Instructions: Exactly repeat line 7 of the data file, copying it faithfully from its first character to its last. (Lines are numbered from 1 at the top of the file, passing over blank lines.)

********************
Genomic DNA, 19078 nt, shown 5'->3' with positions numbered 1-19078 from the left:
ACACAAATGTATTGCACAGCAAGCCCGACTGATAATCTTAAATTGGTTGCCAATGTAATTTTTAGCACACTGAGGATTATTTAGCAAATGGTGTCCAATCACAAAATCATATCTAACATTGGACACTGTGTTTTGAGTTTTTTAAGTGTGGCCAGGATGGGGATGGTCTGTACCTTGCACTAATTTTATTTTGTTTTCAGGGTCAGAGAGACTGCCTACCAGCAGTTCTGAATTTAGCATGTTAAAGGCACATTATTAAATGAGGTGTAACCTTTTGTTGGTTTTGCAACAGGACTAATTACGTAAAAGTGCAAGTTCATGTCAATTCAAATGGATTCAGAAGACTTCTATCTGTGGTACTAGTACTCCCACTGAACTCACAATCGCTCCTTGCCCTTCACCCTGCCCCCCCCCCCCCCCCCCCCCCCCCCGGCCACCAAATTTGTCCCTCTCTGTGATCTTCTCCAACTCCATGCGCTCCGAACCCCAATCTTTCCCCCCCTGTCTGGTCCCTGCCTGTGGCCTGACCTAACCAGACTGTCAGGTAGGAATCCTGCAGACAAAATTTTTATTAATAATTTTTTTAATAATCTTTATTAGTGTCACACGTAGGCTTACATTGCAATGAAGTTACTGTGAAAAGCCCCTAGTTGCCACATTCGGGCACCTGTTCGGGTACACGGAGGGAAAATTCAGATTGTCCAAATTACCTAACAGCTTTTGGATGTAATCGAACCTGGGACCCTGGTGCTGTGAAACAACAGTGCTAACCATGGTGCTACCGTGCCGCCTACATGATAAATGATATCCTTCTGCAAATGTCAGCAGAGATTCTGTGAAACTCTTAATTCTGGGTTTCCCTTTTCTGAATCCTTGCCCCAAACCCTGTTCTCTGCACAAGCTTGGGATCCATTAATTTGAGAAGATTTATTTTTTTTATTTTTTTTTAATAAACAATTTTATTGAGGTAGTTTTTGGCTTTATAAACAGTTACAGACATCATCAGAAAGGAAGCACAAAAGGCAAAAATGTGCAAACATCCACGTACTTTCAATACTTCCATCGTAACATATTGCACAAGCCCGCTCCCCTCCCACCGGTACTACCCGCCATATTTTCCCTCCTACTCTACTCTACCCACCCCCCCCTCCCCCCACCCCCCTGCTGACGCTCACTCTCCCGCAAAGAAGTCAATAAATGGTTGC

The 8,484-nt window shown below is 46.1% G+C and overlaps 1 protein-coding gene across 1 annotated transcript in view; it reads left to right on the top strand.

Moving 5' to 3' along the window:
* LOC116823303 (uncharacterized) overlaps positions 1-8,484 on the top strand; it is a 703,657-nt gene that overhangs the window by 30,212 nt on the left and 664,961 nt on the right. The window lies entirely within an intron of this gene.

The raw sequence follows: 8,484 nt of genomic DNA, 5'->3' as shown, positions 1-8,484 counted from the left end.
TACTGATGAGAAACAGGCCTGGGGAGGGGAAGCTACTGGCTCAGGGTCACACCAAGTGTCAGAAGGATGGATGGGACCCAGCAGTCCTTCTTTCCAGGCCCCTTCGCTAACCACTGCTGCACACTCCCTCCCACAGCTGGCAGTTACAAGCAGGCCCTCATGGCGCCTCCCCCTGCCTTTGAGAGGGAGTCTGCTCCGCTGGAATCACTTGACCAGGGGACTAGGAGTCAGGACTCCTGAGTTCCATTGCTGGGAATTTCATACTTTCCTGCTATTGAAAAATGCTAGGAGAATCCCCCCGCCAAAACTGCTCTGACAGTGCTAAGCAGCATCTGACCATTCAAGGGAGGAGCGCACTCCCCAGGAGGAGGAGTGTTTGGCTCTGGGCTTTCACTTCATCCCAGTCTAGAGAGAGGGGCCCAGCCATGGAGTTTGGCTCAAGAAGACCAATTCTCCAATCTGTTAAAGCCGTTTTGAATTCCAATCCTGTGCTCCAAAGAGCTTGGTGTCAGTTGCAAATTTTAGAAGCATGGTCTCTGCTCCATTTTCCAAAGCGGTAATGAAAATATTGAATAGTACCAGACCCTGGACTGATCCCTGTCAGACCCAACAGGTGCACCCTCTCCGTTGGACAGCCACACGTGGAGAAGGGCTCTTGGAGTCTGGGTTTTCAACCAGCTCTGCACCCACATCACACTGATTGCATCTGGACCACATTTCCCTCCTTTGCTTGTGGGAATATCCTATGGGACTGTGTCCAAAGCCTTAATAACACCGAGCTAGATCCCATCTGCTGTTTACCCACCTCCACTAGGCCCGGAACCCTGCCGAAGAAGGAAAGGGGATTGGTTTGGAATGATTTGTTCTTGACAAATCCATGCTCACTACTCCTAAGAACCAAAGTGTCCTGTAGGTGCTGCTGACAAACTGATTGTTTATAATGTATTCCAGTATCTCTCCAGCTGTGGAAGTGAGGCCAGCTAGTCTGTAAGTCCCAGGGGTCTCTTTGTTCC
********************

TACTGATGAGAAACAGGCCTGGGGAGGGGAAGCTACTGGCTCAGGGTCACACCAAGTGTCAGAAGGATGGATGGGACCCAGCAGTCCTTCTTTCCAGGCCCCTTCGCTAACCACTGCTGCACACTCCCTCCCACAGCTGGCAGTTACAAGCAGGCCCTCATGGCGCCTCCCCCTGCCTTTGAGAGGGAGTCTGCTCCGCTGGAATCACTTGACCAGGGGACTAGGAGTCAGGACTCCTGAGTTCCATTGCTGGGAATTTCATACTTTCCTGCTATTGAAAAATGCTAGGAGAATCCCCCCGCCAAAACTGCTCTGACAGTGCTAAGCAGCATCTGACCATTCAAGGGAGGAGCGCACTCCCCAGGAGGAGGAGTGTTTGGCTCTGGGCTTTCACTTCATCCCAGTCTAGAGAGAGGGGCCCAGCCATGGAGTTTGGCTCAAGAAGACCAATTCTCCAATCTGTTAAAGCCGTTTTGAATTCCAATCCTGTGCTCCAAAGAGCTTGGTGTCAGTTGCAAATTTTAGAAGCATGGTCTCTGCTCCATTTTCCAAAGCGGTAATGAAAATATTGAATAGTACCAGACCCTGGACTGATCCCTGTCAGACCCAACAGGTGCACCCTCTCCGTTGGACAGCCACACGTGGAGAAGGGCTCTTGGAGTCTGGGTTTTCAACCAGCTCTGCACCCACATCACACTGATTGCATCTGGACCACATTTCCCTCCTTTGCTTGTGGGAATATCCTATGGGACTGTGTCCAAAGCCTTAATAACACCGAGCTAGATCCCATCTGCTGTTTACCCACCTCCACTAGGCCCGGAACCCTGCCGAAGAAGGAAAGGGGATTGGTTTGGAATGATTTGTTCTTGACAAATCCATGCTCACTACTCCTAAGAACCAAAGTGTCCTGTAGGTGCTGCTGACAAACTGATTGTTTATAATGTATTCCAGTATCTCTCCAGCTGTGGAAGTGAGGCCAGCTAGTCTGTAAGTCCCAGGGGTCTCTTTGTTCC